In specific circumstances, excessive inflammation in a joint may result in the lining and capsule of that joint to contract, causing pain and restriction of motion. This classically occurs in the shoulder and is commonly referred to as a “frozen shoulder”, however is also known as adhesive capsulitis, or capsular constriction. This may be treated by the procedure of hydrodilatation, whereby an arthrogram of the shoulder is performed followed by stretching of the capsule, often resulting in tearing by injecting high volumes of water. The effect of this is therefore twofold; pain and inflammation is reduced by the cortisone and local anaesthetic, and range of motion is improved by stretching/tearing the capsule.

Preparation

There is no specific preparation required.

We suggest those undergoing treatment via hydrodilatation, or undergoing an arthrogram attend with someone who can escort them and provide transport following the procedure.

If your diagnosis is as yet unclear, you may need to attend the clinic first for a scan, such as an ultrasound or MRI.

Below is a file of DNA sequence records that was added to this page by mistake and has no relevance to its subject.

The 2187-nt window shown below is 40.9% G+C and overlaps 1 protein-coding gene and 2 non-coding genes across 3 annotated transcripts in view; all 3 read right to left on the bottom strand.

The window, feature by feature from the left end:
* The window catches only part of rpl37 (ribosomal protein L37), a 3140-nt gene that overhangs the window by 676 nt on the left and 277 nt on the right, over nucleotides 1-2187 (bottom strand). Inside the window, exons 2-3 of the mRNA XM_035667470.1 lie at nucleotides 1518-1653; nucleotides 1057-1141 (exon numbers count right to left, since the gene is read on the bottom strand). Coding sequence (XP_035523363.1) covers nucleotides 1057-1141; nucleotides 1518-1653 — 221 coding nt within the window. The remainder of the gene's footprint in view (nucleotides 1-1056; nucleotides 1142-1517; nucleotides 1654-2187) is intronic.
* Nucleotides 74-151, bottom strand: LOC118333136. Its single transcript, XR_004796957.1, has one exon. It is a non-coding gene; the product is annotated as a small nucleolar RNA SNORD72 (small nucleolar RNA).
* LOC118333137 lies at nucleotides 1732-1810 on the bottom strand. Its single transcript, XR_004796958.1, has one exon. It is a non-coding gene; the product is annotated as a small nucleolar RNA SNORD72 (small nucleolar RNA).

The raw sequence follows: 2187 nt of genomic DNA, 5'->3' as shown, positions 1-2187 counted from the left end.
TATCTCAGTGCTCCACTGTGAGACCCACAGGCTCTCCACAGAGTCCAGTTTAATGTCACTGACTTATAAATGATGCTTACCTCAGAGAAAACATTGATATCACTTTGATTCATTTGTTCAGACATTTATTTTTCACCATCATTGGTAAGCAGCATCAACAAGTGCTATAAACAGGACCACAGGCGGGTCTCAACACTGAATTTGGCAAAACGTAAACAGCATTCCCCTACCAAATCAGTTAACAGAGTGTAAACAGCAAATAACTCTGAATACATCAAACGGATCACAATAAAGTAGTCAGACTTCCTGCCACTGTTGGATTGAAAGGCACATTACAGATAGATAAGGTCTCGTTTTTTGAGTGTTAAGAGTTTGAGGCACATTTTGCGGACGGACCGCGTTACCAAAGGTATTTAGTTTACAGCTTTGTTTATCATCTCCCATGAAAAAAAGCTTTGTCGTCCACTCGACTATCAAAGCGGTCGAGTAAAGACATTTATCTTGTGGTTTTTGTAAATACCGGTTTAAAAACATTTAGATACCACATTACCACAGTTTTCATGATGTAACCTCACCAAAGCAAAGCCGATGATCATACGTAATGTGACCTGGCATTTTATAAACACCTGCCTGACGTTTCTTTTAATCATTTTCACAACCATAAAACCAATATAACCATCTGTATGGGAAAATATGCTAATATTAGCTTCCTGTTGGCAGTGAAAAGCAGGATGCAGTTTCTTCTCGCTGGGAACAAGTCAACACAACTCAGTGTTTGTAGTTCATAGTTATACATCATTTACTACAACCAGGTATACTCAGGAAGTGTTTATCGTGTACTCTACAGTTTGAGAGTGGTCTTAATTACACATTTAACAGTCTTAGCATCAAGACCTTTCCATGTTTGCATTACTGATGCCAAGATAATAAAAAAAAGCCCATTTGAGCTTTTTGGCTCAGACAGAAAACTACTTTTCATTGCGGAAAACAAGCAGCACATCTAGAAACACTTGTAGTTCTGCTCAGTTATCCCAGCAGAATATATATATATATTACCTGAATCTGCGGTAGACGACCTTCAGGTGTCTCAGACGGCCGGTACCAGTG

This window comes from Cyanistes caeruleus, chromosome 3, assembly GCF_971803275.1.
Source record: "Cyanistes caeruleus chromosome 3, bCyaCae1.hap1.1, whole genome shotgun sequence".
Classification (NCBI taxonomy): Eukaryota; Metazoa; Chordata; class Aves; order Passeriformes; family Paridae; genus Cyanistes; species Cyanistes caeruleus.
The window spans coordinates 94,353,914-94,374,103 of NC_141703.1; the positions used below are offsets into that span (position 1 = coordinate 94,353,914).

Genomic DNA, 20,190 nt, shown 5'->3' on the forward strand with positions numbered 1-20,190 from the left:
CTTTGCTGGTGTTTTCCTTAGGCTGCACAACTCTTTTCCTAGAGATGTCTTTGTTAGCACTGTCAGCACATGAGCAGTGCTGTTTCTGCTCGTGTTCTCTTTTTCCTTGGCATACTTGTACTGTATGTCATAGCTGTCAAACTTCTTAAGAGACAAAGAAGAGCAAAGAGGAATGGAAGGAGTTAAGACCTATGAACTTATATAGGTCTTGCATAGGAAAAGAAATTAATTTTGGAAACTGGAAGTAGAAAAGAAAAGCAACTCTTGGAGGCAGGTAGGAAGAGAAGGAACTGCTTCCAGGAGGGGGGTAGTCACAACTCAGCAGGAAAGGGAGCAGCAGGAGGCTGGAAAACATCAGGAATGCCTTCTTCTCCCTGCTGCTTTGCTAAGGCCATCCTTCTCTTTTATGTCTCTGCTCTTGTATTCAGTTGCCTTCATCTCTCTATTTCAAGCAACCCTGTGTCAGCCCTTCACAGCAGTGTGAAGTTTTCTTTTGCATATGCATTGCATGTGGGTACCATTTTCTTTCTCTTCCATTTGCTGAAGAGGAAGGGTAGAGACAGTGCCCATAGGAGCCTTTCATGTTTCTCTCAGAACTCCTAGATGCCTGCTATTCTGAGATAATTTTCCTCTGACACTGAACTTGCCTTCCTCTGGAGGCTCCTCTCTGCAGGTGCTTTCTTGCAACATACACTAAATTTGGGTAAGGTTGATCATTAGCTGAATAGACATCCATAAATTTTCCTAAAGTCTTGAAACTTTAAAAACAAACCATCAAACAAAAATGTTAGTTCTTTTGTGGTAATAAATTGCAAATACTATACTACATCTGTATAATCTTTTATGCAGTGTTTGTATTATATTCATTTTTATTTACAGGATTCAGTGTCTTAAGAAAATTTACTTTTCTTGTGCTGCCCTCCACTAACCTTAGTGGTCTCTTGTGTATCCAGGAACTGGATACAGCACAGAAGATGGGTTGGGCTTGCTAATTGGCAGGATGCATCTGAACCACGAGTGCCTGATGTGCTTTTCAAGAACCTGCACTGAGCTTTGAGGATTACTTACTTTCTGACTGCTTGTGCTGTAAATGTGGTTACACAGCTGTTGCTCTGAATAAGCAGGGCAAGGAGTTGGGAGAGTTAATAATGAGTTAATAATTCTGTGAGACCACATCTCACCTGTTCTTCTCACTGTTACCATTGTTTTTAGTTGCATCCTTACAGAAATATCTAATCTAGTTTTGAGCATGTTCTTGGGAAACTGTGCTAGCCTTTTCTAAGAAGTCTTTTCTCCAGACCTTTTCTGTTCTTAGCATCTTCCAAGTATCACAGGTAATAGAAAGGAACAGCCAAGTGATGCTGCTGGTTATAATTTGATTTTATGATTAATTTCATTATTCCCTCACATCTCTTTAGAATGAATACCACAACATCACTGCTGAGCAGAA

• It is recommended that all blood thinning medications be ceased prior to the procedure.
    (Aspirin and Warfarin for 5 days, Plavix for 7 days & Iscover for 8 days).

Procedure

After changing into a gown, you will lie on a table. The joint to be injected is then located using the relevant radiological equipment (such as an x-ray machine, ultrasound or CT scanner). A mark is then placed on your skin that correlates with the path that the needle must take to pass into the joint in a safe and reliable manner. The skin is cleansed and local anaesthetic administered. A needle is then placed into the joint at which time contrast is injected to confirm position. Occasionally, depending on varying patient body sizes, the degree of difficulty of the procedure or the condition affecting the joint, the needle may require re-manipulation.